By David M. Greenwald
Davis, CA – It took the city of Davis over four years to complete the Downtown Plan. While there are definite steps forward here, overall I’m a bit skeptical that this plan is going to produce a lot of housing that the community needs.
The council did stick to its guns on building heights over the loud objection of neighbors.
“We continue to be in a housing crisis,” Vice Mayor Will Arnold said. “We continue to see the benefits of having folks live near where they shop, where they are able to access transit. We need more housing and more density in this area. So there is whether we end up supporting four stories or five stories as part of the zoning and the decision we make tonight, the benefit of increased density is more folks having an opportunity to live in downtown and all the benefits that come from that.”
Another council member told me privately that given the fact that the community has repeatedly opposed peripheral housing, they were forced to find infill opportunities in the downtown.
The problem of course is that they are only looking at about 1000 units in total in the downtown, only about 83 of those are projected to be Affordable Housing (big “A”). That’s not going to move the needle much long term.
Moreover, given the precarious financials – high construction and redevelopment costs – how affordable (small a) will the units actually be?
City Manager Mike Webb, as I have noted previously, is worried about the next RHNA cycle.
“The next Housing Element cycle, that’s where the community will need to be reengaged,” Webb acknowledged. “I don’t see us infilling our way to a Housing Element next time.”
That all leads us the next stage – General Plan Update.
The reality is this – state is continuing to push for more housing. There is a small contingent of people – probably very small – that don’t believe we actually need additional housing and believe that the state will not be able to enforce its mandates, so I guess, they think the city should just ignore them and hope for the best.
That does not seem like a viable strategy.
On the other side of fence are those who believe that the true problem is Measure J itself. That the city is artificially constraining development and that the best course of action is to end the city’s seminal land use ordinance.
That’s also a tiny minority. In 2020, just 17 percent of the voters opposed Measure J. Clearly ending Measure J is not a viable short-term strategy – and probably not even a viable longer-term strategy.
That leaves us with perhaps a viable middle ground. Somewhere around 70 percent of the city’s voters according to one recent poll recognize an affordability problem, but around 35 to 40 percent of voters will likely oppose any and all proposed housing projects.
That gives us a viable middle ground but not much margin for error.
So what can we do? I think the reality is that we are in “mend it – don’t end it” territory with respect to Measure J. That will invariably tick off both extremes – those who are dead set on repealing it (again only 17 percent voted to oppose Measure J in the last election) and those who demand before council to renew Measure J with only small, technical changes.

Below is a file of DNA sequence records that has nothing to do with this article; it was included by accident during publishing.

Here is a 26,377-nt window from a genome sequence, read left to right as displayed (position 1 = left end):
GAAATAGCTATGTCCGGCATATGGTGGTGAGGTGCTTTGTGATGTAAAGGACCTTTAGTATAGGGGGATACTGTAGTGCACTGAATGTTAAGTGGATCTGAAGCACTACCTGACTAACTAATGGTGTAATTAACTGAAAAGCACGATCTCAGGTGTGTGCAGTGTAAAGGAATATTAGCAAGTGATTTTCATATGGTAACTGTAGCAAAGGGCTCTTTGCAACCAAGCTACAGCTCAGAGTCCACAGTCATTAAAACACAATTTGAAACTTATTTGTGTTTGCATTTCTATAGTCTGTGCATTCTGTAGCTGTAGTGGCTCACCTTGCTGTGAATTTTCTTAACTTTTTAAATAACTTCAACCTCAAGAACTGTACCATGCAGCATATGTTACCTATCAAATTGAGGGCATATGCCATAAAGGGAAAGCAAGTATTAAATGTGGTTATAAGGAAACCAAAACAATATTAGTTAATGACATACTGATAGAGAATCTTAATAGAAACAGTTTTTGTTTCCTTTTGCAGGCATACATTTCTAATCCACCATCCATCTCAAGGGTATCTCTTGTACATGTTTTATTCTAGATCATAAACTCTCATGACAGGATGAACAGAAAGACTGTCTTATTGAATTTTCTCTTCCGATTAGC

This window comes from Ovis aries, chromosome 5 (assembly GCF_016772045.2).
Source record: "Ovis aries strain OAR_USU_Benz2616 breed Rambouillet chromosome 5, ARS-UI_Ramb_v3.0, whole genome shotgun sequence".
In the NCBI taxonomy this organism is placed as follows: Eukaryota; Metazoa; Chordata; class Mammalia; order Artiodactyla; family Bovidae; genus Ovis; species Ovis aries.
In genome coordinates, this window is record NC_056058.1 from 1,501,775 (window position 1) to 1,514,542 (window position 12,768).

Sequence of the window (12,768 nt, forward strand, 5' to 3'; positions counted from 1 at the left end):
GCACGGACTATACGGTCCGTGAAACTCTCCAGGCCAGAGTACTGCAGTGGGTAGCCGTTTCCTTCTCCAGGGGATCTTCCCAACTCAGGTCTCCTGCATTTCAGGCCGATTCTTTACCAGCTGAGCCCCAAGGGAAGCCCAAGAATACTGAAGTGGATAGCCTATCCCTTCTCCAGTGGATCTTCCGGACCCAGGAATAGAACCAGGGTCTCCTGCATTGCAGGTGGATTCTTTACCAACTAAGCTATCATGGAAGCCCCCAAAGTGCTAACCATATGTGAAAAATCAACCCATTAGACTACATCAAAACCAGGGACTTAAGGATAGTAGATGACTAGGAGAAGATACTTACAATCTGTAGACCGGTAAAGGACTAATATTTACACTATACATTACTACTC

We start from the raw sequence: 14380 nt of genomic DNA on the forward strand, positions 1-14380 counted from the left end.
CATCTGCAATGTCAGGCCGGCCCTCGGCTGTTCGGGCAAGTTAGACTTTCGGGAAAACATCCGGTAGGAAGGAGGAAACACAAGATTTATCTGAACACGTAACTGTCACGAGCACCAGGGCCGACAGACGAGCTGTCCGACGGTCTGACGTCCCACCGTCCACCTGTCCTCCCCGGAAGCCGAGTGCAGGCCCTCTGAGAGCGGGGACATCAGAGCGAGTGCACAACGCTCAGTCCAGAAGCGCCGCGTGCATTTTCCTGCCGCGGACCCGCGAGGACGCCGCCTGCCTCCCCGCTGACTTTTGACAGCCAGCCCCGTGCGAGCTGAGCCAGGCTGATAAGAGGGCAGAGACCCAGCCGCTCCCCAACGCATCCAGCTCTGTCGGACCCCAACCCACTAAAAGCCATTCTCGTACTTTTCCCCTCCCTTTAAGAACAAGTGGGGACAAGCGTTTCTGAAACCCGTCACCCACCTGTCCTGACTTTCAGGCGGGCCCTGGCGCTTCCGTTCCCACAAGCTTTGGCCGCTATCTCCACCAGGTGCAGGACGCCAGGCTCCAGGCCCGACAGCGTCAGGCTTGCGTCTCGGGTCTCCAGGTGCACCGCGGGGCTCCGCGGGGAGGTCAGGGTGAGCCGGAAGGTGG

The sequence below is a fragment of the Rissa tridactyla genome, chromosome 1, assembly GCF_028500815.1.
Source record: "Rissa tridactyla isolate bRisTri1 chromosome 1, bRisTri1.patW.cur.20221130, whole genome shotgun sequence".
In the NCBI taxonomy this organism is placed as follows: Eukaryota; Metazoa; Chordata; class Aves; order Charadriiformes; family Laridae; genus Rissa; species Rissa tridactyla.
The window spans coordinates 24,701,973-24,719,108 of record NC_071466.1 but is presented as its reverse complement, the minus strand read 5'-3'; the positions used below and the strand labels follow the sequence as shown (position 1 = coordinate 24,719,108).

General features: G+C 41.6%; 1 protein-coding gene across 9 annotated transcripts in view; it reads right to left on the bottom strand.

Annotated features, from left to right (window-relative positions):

My first recommendation here is that any changes to Measure J should take place off cycle. In other words, don’t wait until 2030 when the whole things come up for renewal to propose changes. We still have seven years anyway, might as well see if the voters will support some changes.
The most obvious would be some sort of affordable housing modification. As former Councilmember Dan Carson often pointed out, the previous exceptions to Measure J for affordable housing were largely unworkable.
So that seems like a good place to start. Will the community support exceptions to Measure J for larger affordable projects? That might help the city to reach its affordable housing RHNA requirements in the next two cycles. That’s clearly something to look at.
The second option is more daring and more controversial – can the General Plan set aside property and housing numbers that are pre-approved by voters? That would of course not necessarily require changes to the actual language of Measure J, but rather a vote of the public to exempt certain land under specified conditions for housing development.
The city would be able have to have slow and managed and well planned growth, but ensure a greater degree of certainty on both ends. One inducement might be to trade more certainty for a higher percentage of affordable housing – say 35 percent instead of 15 percent for pre-approved land.
That’s a way to make Measure J more workable. It creates certainty for city planning. It creates certainty for the voters. And it gives us more affordable housing and avoids the kind of project by project planning that we have really done over the last 20 years.
I have some doubts that will fly. But a General Plan that fails to set aside land for housing is doomed to fail to get us out of the piecemeal approach.
But we will see what the council decides in terms of process and what the community agrees to in terms of outcome.